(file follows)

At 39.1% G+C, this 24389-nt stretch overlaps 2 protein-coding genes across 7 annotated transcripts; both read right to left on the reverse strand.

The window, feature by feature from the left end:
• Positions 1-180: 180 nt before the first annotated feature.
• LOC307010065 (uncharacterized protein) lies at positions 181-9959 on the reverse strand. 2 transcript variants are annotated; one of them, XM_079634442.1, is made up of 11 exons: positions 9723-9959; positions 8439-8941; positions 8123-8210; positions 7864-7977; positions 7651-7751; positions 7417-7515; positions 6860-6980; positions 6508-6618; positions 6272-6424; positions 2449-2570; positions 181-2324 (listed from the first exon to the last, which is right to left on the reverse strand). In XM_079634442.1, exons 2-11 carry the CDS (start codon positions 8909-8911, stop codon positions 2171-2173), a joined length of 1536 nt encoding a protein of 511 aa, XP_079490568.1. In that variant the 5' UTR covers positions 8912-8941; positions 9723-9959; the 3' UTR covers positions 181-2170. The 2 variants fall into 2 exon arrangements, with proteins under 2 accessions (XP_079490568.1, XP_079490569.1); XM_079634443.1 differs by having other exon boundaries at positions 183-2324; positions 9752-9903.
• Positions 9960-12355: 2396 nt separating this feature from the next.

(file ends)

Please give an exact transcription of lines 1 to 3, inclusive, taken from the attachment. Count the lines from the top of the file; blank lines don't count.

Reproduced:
At 39.1% G+C, this 24389-nt stretch overlaps 2 protein-coding genes across 7 annotated transcripts; both read right to left on the reverse strand.

The window, feature by feature from the left end:
• Positions 1-180: 180 nt before the first annotated feature.